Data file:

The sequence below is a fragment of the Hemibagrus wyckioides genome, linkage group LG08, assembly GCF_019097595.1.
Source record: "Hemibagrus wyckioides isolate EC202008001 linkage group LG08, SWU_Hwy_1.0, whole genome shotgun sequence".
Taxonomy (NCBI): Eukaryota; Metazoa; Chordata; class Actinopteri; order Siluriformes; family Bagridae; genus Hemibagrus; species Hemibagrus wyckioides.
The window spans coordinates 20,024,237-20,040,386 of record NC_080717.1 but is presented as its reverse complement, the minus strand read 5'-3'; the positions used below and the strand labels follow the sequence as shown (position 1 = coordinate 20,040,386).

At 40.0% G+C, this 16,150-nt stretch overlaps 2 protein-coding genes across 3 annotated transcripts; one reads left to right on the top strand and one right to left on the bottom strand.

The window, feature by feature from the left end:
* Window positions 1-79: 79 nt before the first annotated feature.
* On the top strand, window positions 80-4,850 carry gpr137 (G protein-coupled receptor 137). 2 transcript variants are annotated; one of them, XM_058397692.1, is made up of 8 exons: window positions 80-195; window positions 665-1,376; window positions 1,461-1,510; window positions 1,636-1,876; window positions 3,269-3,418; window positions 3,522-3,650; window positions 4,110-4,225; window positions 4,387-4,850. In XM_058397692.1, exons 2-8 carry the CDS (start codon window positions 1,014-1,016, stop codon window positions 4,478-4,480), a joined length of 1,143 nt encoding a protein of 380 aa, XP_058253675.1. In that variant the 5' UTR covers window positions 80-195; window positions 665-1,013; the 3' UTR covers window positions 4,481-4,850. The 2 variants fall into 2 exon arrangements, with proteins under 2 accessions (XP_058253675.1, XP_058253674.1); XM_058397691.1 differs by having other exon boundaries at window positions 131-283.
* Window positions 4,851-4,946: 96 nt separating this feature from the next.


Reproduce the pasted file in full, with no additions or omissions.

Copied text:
The sequence below is a fragment of the Hemibagrus wyckioides genome, linkage group LG08, assembly GCF_019097595.1.
Source record: "Hemibagrus wyckioides isolate EC202008001 linkage group LG08, SWU_Hwy_1.0, whole genome shotgun sequence".
Taxonomy (NCBI): Eukaryota; Metazoa; Chordata; class Actinopteri; order Siluriformes; family Bagridae; genus Hemibagrus; species Hemibagrus wyckioides.
The window spans coordinates 20,024,237-20,040,386 of record NC_080717.1 but is presented as its reverse complement, the minus strand read 5'-3'; the positions used below and the strand labels follow the sequence as shown (position 1 = coordinate 20,040,386).

At 40.0% G+C, this 16,150-nt stretch overlaps 2 protein-coding genes across 3 annotated transcripts; one reads left to right on the top strand and one right to left on the bottom strand.

The window, feature by feature from the left end:
* Window positions 1-79: 79 nt before the first annotated feature.
* On the top strand, window positions 80-4,850 carry gpr137 (G protein-coupled receptor 137). 2 transcript variants are annotated; one of them, XM_058397692.1, is made up of 8 exons: window positions 80-195; window positions 665-1,376; window positions 1,461-1,510; window positions 1,636-1,876; window positions 3,269-3,418; window positions 3,522-3,650; window positions 4,110-4,225; window positions 4,387-4,850. In XM_058397692.1, exons 2-8 carry the CDS (start codon window positions 1,014-1,016, stop codon window positions 4,478-4,480), a joined length of 1,143 nt encoding a protein of 380 aa, XP_058253675.1. In that variant the 5' UTR covers window positions 80-195; window positions 665-1,013; the 3' UTR covers window positions 4,481-4,850. The 2 variants fall into 2 exon arrangements, with proteins under 2 accessions (XP_058253675.1, XP_058253674.1); XM_058397691.1 differs by having other exon boundaries at window positions 131-283.
* Window positions 4,851-4,946: 96 nt separating this feature from the next.